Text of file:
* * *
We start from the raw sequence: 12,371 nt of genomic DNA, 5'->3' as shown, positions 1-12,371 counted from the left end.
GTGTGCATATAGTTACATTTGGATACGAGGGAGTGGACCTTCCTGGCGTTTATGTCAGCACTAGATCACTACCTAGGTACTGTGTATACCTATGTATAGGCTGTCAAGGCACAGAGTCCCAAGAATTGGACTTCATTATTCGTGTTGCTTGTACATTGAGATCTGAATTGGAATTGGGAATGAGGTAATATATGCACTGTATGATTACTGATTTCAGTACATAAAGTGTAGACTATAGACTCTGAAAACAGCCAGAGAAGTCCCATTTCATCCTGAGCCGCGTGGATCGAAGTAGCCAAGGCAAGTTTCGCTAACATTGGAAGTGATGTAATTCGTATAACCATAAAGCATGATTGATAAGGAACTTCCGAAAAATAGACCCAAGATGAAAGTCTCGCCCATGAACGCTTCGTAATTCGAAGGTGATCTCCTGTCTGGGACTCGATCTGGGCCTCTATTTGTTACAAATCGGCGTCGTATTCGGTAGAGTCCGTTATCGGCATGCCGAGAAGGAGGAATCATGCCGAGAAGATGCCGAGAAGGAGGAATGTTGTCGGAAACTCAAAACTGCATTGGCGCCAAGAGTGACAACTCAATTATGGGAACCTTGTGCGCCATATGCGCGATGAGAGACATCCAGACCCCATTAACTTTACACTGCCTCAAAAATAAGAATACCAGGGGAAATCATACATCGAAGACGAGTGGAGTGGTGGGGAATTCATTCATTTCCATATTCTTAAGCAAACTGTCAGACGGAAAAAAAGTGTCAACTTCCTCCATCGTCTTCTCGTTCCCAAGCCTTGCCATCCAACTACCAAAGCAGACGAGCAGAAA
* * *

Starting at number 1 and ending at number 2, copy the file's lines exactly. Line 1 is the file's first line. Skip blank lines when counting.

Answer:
We start from the raw sequence: 12,371 nt of genomic DNA, 5'->3' as shown, positions 1-12,371 counted from the left end.
GTGTGCATATAGTTACATTTGGATACGAGGGAGTGGACCTTCCTGGCGTTTATGTCAGCACTAGATCACTACCTAGGTACTGTGTATACCTATGTATAGGCTGTCAAGGCACAGAGTCCCAAGAATTGGACTTCATTATTCGTGTTGCTTGTACATTGAGATCTGAATTGGAATTGGGAATGAGGTAATATATGCACTGTATGATTACTGATTTCAGTACATAAAGTGTAGACTATAGACTCTGAAAACAGCCAGAGAAGTCCCATTTCATCCTGAGCCGCGTGGATCGAAGTAGCCAAGGCAAGTTTCGCTAACATTGGAAGTGATGTAATTCGTATAACCATAAAGCATGATTGATAAGGAACTTCCGAAAAATAGACCCAAGATGAAAGTCTCGCCCATGAACGCTTCGTAATTCGAAGGTGATCTCCTGTCTGGGACTCGATCTGGGCCTCTATTTGTTACAAATCGGCGTCGTATTCGGTAGAGTCCGTTATCGGCATGCCGAGAAGGAGGAATCATGCCGAGAAGATGCCGAGAAGGAGGAATGTTGTCGGAAACTCAAAACTGCATTGGCGCCAAGAGTGACAACTCAATTATGGGAACCTTGTGCGCCATATGCGCGATGAGAGACATCCAGACCCCATTAACTTTACACTGCCTCAAAAATAAGAATACCAGGGGAAATCATACATCGAAGACGAGTGGAGTGGTGGGGAATTCATTCATTTCCATATTCTTAAGCAAACTGTCAGACGGAAAAAAAGTGTCAACTTCCTCCATCGTCTTCTCGTTCCCAAGCCTTGCCATCCAACTACCAAAGCAGACGAGCAGAAA